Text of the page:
CNY Regional Market Authority has financial issues

The Central New York Regional Market Authority’s financial position has deteriorated and will continue to see annual net losses if measures are not taken to increase revenues and reduce expenses, according to an audit released Tuesday by state Comptroller Tom DiNapoli’s office.

The audit found the Syracuse-based public authority, which operates a farmers market and flea market to help vendors sell their products and has programs and services to promote agriculture in the region, has seen a total net decline from $6 million at the start of fiscal year 2020-21 to $4.9 million at the end of fiscal year 2022-23. Cash available to pay operating costs declined from $502,807 to a deficit of $6,539 over the same time period.

Auditors also found the facilities need tens of millions of dollars in renovations and estimates without changes, it could have a $410,000 shortfall in commercial lease revenues by the end of this fiscal year.

In addition, the audit said the authority’s board did not properly manage the authority’s financial condition, including not developing realistic budgets, not monitoring operations and expenses, and not doing a thorough analysis before spending over $2 million on a warehouse that needs extensive renovations and has been a drain on the authority’s budget.

“The Central New York Regional Market Authority board and officials need to turn its financial operations around before its fiscal situation gets worse. I am glad they took our findings and recommendations seriously and are working on a corrective action plan,” DiNapoli said in a statement.

The audit recommends the board take immediate measures to reduce spending, increase revenues, or both; adopt realistic budgets, monitor actual results, and address shortfalls; and prioritize critical needs and fill rental space. In response to the audit, the board president said the authority agreed with the financial findings of the audit and is acting on the recommendations.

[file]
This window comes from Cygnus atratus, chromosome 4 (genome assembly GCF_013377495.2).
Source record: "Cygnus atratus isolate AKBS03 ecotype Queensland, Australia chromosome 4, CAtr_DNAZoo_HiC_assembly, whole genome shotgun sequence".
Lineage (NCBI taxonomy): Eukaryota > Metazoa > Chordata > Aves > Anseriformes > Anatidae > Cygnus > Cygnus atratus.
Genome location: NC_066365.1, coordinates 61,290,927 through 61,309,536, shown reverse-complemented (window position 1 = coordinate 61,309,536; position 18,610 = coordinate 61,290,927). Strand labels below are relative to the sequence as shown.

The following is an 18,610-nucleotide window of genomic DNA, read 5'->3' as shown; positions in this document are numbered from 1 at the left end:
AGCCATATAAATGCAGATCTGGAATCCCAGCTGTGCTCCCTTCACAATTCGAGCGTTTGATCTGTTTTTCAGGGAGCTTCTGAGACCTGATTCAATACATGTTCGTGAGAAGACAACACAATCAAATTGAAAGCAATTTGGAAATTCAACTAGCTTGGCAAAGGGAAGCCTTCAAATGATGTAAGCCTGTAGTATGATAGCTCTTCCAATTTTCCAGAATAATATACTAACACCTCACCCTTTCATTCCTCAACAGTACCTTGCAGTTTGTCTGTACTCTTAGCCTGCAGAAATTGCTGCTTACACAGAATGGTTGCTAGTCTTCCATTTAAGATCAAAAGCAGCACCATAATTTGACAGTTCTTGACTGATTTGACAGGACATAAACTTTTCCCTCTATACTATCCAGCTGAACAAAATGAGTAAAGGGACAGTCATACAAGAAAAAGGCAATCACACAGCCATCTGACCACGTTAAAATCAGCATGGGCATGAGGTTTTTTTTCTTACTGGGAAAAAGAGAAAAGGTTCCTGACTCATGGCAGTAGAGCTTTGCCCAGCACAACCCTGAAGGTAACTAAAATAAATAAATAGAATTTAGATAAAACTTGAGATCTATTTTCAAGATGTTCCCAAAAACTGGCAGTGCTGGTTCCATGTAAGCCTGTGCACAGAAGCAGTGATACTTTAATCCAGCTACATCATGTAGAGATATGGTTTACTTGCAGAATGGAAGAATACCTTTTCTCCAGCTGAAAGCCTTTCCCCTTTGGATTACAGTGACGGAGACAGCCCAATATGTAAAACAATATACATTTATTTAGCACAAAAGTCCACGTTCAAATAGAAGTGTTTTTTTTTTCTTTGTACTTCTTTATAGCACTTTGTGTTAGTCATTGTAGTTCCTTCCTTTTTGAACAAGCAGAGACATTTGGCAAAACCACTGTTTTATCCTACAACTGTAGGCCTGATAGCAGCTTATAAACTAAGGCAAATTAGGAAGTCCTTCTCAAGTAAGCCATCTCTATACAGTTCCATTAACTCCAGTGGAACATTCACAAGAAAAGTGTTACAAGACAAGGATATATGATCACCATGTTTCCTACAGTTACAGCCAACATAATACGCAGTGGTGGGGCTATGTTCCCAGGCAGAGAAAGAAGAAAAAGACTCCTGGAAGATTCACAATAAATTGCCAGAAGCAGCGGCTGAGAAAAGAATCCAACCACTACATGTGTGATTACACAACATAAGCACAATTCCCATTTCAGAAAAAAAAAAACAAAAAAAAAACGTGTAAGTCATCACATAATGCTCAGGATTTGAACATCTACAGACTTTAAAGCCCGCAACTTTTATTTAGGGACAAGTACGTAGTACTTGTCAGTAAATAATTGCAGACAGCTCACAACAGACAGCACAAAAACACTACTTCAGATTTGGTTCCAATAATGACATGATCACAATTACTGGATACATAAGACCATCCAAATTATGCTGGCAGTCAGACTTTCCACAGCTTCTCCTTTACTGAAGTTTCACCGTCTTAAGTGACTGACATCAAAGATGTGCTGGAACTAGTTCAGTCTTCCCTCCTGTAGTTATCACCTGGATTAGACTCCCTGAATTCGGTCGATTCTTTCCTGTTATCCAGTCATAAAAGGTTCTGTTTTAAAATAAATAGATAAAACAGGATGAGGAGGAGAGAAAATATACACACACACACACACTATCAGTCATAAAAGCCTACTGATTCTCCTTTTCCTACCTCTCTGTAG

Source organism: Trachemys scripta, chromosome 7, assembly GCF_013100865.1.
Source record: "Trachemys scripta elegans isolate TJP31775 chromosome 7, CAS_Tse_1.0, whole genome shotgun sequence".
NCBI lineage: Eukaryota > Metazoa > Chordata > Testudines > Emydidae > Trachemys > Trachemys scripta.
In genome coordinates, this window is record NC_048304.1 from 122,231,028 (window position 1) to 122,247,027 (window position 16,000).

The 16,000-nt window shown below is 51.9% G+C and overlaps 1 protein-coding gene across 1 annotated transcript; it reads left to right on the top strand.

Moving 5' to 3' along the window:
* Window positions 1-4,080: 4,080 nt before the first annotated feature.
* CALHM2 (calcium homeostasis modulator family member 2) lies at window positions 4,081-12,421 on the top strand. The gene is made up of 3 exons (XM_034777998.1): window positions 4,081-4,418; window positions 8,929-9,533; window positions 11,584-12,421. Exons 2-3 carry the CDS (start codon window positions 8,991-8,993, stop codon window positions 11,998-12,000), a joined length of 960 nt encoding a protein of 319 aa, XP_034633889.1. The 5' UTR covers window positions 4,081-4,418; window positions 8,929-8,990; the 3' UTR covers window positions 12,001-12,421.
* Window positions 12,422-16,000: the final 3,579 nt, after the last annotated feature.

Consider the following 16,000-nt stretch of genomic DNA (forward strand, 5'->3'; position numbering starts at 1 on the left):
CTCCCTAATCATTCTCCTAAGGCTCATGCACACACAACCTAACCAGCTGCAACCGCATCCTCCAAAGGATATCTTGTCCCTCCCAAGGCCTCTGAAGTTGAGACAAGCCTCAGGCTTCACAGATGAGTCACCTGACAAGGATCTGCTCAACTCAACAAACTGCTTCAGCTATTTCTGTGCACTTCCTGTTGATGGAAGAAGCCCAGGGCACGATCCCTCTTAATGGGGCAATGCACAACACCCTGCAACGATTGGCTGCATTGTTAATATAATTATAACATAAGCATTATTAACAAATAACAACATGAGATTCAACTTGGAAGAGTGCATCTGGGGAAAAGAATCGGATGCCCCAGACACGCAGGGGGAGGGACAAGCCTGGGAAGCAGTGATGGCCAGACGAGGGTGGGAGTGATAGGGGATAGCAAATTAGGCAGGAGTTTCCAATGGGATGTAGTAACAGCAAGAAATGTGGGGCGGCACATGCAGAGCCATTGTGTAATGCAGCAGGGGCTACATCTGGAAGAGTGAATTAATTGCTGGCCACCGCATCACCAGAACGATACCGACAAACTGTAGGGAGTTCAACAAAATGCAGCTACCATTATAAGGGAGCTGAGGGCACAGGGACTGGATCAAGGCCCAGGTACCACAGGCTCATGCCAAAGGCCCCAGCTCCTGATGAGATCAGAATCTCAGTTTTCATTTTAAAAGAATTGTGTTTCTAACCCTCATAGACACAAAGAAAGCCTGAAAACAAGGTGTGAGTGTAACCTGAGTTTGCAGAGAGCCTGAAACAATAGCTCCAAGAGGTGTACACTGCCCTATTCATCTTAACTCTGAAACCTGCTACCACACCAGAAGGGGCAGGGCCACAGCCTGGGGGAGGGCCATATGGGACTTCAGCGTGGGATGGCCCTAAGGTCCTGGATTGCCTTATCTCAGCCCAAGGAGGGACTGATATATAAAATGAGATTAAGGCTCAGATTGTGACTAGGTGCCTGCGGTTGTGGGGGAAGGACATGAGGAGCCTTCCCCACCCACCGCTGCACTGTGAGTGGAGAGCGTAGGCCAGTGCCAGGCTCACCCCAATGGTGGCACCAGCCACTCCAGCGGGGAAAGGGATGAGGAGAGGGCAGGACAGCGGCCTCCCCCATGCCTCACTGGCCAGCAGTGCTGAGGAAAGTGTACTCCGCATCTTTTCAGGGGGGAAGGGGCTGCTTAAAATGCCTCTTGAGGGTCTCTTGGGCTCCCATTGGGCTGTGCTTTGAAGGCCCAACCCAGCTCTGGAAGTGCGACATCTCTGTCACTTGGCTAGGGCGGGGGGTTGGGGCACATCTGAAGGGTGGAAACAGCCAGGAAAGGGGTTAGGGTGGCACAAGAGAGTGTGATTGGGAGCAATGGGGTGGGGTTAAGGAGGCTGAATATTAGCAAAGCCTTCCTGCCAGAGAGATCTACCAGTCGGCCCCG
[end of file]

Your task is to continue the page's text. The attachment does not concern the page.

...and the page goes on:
The board consists of appointees from Onondaga, Oswego, Cayuga, Madison, Cortland, Oneida and Wayne counties, as well as the commissioner of the state’s Department of Agriculture and Markets.

“We’re committed to making sure that the regional market continues to play the role as it’s playing,” said Onondaga County Executive Ryan McMahon. 

However, the role it is playing today is not the role it needs to play, he said. 

“It’s a valuable resource for farmers. It’s a valuable resources for fresh produce and fresh food for our residents and a community space which you really can’t put a price tag on but it can do more,” McMahon said. 

Driving tourism and additiionall foot traffic to the market will in turn help family farms, McMahon said. 

“A new modern market will help support farms even more because we’ll get more poeple there and that’s really what we have to do. We have to figure out consistent revenue streams for the market, but at the same time, have this be a strong regional asset. It’s been a long time since there’s been a real investment in that market,” he said. 

Raymond Lowe, owner of Hiwire Honey in Lafayette, has sold his honey products at the market every Saturday for nine years. 

“It is certainly an essential component in our business. We have a lot of people, even people that want to get into beekeeping that stop in there, talk to us and then find out that an educational outlet actually exists and then we make connections,” Lowe said. 

Even if they don’t move a lot of product, Lowe said the connections the market offers could pay off later. Although, the market has been his largest and most consistent customer base as not all consumers want to drive to Lafayette for Lowe’s honey.

“They might love the idea of a local honey producer but are they really going to drive 15 miles to get a jar of honey? When I first started down there, I was excited to sell $50 worth of honey in one week and 10 years later, it’s really turned into something that’s a key part of my business,” Lowe said. 

McMahon emphasized that the market will continue to exist.

“To our regular farmers that rely on the market, we’re going to make sure that it’s there and we’ll work with the board, executive director and the state,” he said.